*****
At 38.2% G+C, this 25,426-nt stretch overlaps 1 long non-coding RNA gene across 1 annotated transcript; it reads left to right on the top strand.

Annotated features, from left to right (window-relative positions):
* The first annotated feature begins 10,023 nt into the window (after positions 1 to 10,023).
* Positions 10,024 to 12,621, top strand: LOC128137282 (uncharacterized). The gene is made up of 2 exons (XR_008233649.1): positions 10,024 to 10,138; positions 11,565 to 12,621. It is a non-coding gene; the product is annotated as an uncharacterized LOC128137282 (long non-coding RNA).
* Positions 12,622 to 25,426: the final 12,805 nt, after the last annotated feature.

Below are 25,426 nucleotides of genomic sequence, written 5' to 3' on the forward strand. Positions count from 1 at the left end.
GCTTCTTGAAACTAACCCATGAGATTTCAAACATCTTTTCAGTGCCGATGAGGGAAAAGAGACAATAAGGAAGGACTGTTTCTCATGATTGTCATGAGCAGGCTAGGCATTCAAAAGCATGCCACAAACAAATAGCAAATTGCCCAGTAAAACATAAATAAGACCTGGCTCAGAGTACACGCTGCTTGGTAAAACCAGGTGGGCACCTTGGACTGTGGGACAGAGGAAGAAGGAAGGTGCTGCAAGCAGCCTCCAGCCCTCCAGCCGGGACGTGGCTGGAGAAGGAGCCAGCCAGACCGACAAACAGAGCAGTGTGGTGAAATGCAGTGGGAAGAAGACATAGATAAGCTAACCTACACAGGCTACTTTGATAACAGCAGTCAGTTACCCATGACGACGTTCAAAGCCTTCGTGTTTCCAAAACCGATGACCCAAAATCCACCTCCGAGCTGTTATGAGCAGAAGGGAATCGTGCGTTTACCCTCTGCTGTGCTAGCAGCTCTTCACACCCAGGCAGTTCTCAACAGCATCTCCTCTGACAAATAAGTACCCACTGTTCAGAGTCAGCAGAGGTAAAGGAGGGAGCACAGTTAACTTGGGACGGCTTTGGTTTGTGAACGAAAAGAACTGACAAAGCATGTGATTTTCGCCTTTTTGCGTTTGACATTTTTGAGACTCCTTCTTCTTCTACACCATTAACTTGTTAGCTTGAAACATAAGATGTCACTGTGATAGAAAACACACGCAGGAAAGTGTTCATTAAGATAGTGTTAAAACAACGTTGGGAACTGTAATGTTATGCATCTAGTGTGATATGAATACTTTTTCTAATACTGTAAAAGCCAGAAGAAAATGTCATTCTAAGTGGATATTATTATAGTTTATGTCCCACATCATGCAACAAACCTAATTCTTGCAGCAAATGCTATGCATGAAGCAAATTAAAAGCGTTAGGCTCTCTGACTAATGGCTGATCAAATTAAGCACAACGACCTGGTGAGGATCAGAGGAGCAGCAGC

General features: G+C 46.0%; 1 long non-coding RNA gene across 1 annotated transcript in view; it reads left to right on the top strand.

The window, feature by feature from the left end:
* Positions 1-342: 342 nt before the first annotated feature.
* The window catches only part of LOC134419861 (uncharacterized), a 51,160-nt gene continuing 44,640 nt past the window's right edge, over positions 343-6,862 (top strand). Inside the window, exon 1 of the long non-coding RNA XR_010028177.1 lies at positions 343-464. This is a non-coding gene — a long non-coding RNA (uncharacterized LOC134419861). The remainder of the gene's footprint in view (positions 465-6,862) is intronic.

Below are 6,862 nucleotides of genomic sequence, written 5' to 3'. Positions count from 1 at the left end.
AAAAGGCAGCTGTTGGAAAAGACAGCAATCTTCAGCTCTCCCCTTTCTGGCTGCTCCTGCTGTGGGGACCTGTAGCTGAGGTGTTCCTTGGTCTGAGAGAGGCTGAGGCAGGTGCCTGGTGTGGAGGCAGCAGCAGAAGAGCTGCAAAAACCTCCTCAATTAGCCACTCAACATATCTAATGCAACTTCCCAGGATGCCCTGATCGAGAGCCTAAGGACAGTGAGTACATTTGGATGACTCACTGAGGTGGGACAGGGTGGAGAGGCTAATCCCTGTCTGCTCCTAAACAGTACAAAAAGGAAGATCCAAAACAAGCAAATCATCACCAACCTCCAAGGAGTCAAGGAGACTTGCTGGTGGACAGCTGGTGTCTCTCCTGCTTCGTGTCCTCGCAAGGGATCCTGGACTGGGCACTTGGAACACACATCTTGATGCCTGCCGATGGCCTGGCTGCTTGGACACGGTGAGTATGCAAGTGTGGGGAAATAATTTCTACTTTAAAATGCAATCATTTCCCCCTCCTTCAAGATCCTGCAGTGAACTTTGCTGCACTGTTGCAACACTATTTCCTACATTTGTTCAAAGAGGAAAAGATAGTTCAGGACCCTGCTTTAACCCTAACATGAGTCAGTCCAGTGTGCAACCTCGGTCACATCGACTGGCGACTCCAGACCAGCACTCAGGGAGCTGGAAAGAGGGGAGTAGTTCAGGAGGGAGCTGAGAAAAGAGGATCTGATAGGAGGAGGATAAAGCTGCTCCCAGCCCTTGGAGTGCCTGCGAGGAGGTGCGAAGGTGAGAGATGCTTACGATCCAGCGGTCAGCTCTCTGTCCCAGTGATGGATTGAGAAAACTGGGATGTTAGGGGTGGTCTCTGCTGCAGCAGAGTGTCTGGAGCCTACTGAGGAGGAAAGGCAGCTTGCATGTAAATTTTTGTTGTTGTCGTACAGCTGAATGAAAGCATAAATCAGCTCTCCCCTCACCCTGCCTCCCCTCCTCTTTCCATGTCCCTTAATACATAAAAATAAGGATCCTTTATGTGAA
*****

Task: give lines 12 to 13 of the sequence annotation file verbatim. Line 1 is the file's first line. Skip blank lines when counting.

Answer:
Below are 6,862 nucleotides of genomic sequence, written 5' to 3'. Positions count from 1 at the left end.
AAAAGGCAGCTGTTGGAAAAGACAGCAATCTTCAGCTCTCCCCTTTCTGGCTGCTCCTGCTGTGGGGACCTGTAGCTGAGGTGTTCCTTGGTCTGAGAGAGGCTGAGGCAGGTGCCTGGTGTGGAGGCAGCAGCAGAAGAGCTGCAAAAACCTCCTCAATTAGCCACTCAACATATCTAATGCAACTTCCCAGGATGCCCTGATCGAGAGCCTAAGGACAGTGAGTACATTTGGATGACTCACTGAGGTGGGACAGGGTGGAGAGGCTAATCCCTGTCTGCTCCTAAACAGTACAAAAAGGAAGATCCAAAACAAGCAAATCATCACCAACCTCCAAGGAGTCAAGGAGACTTGCTGGTGGACAGCTGGTGTCTCTCCTGCTTCGTGTCCTCGCAAGGGATCCTGGACTGGGCACTTGGAACACACATCTTGATGCCTGCCGATGGCCTGGCTGCTTGGACACGGTGAGTATGCAAGTGTGGGGAAATAATTTCTACTTTAAAATGCAATCATTTCCCCCTCCTTCAAGATCCTGCAGTGAACTTTGCTGCACTGTTGCAACACTATTTCCTACATTTGTTCAAAGAGGAAAAGATAGTTCAGGACCCTGCTTTAACCCTAACATGAGTCAGTCCAGTGTGCAACCTCGGTCACATCGACTGGCGACTCCAGACCAGCACTCAGGGAGCTGGAAAGAGGGGAGTAGTTCAGGAGGGAGCTGAGAAAAGAGGATCTGATAGGAGGAGGATAAAGCTGCTCCCAGCCCTTGGAGTGCCTGCGAGGAGGTGCGAAGGTGAGAGATGCTTACGATCCAGCGGTCAGCTCTCTGTCCCAGTGATGGATTGAGAAAACTGGGATGTTAGGGGTGGTCTCTGCTGCAGCAGAGTGTCTGGAGCCTACTGAGGAGGAAAGGCAGCTTGCATGTAAATTTTTGTTGTTGTCGTACAGCTGAATGAAAGCATAAATCAGCTCTCCCCTCACCCTGCCTCCCCTCCTCTTTCCATGTCCCTTAATACATAAAAATAAGGATCCTTTATGTGAA